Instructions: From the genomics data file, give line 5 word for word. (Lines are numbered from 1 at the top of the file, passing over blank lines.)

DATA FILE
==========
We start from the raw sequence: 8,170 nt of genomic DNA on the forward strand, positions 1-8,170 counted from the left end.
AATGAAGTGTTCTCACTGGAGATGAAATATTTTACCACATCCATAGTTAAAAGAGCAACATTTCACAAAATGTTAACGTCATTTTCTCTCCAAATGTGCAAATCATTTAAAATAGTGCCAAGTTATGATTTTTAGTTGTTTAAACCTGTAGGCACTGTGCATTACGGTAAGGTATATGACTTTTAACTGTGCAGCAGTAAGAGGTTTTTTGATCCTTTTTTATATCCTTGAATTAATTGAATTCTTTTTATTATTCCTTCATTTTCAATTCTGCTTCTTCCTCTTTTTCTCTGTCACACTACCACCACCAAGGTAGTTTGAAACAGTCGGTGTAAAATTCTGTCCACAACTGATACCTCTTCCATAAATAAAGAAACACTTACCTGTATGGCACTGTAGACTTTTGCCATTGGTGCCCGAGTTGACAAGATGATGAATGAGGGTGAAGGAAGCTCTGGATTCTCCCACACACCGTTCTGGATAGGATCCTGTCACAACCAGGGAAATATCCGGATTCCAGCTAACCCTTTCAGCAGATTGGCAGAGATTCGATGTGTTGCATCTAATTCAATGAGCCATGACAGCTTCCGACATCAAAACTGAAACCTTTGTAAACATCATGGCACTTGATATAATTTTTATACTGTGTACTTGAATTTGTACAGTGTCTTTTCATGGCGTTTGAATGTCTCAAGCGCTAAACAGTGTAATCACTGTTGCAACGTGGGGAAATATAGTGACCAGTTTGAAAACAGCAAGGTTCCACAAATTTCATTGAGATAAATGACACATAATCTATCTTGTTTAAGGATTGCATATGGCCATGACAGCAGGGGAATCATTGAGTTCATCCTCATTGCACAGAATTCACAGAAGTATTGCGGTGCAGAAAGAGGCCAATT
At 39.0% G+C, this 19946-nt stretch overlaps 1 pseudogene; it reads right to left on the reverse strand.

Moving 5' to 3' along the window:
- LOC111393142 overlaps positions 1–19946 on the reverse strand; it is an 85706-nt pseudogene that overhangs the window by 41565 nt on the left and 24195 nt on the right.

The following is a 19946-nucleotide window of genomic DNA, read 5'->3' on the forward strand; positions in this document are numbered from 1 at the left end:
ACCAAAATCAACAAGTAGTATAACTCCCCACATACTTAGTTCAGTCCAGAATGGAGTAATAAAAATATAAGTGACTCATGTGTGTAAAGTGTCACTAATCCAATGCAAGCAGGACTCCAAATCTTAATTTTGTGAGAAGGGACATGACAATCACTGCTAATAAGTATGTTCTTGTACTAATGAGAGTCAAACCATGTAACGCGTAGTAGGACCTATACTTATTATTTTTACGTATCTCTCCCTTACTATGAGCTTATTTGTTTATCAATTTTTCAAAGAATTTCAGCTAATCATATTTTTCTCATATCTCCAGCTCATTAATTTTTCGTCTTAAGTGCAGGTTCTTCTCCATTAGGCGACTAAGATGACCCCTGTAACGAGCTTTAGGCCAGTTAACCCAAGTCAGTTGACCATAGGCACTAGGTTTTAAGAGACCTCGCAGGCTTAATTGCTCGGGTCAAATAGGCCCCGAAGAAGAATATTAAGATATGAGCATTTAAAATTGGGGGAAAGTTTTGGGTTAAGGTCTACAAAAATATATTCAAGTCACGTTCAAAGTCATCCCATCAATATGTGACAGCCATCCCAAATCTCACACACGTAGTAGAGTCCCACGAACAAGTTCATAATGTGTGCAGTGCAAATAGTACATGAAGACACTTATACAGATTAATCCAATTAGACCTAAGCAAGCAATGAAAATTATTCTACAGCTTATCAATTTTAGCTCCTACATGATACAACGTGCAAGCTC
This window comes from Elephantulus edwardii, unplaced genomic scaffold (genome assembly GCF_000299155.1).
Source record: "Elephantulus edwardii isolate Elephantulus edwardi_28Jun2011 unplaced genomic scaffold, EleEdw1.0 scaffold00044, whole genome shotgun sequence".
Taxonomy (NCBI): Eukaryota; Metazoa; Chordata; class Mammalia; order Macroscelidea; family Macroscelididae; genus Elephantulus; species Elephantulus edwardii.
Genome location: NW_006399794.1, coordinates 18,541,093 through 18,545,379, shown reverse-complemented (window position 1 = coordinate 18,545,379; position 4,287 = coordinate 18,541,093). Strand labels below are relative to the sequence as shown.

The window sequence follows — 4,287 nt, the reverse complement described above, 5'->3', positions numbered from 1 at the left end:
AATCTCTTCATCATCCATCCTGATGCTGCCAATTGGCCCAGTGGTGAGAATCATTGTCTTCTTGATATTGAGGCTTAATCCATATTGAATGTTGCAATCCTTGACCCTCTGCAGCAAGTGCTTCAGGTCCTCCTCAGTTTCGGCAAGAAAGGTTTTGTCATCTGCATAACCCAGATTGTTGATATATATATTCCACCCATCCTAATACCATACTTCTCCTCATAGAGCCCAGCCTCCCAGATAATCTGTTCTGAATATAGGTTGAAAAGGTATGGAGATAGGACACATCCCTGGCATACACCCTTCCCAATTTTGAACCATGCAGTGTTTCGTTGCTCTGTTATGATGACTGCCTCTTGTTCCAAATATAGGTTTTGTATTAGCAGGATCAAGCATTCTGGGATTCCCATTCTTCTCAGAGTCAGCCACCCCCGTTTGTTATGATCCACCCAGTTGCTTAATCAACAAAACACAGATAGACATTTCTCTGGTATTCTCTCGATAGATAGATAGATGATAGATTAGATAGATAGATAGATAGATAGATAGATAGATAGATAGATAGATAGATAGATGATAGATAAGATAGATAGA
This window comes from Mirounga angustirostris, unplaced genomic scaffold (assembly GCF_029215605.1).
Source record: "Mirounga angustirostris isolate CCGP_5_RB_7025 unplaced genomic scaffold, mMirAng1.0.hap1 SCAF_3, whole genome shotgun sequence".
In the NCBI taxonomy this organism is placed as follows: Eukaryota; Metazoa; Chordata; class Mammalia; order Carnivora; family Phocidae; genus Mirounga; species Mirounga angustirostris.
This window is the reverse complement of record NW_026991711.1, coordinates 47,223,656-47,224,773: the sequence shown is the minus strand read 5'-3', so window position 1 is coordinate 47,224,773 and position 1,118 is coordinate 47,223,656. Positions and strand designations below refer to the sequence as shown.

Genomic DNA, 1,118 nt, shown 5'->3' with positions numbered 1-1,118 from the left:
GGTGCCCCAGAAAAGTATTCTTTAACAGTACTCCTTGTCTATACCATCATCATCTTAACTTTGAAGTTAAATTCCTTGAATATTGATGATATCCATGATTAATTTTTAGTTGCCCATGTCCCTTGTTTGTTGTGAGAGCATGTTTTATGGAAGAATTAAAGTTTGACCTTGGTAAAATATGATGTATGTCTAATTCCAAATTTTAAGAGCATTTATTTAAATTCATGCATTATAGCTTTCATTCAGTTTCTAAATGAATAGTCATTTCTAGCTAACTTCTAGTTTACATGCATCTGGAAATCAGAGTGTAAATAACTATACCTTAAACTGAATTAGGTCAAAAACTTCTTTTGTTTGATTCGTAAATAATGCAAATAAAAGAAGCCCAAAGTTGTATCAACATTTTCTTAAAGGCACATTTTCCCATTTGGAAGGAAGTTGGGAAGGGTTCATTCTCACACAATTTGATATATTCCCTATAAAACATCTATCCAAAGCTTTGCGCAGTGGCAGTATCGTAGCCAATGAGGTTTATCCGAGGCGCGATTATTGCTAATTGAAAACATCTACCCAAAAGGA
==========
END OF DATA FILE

- LOC111393142 overlaps positions 1–19946 on the reverse strand; it is an 85706-nt pseudogene that overhangs the window by 41565 nt on the left and 24195 nt on the right.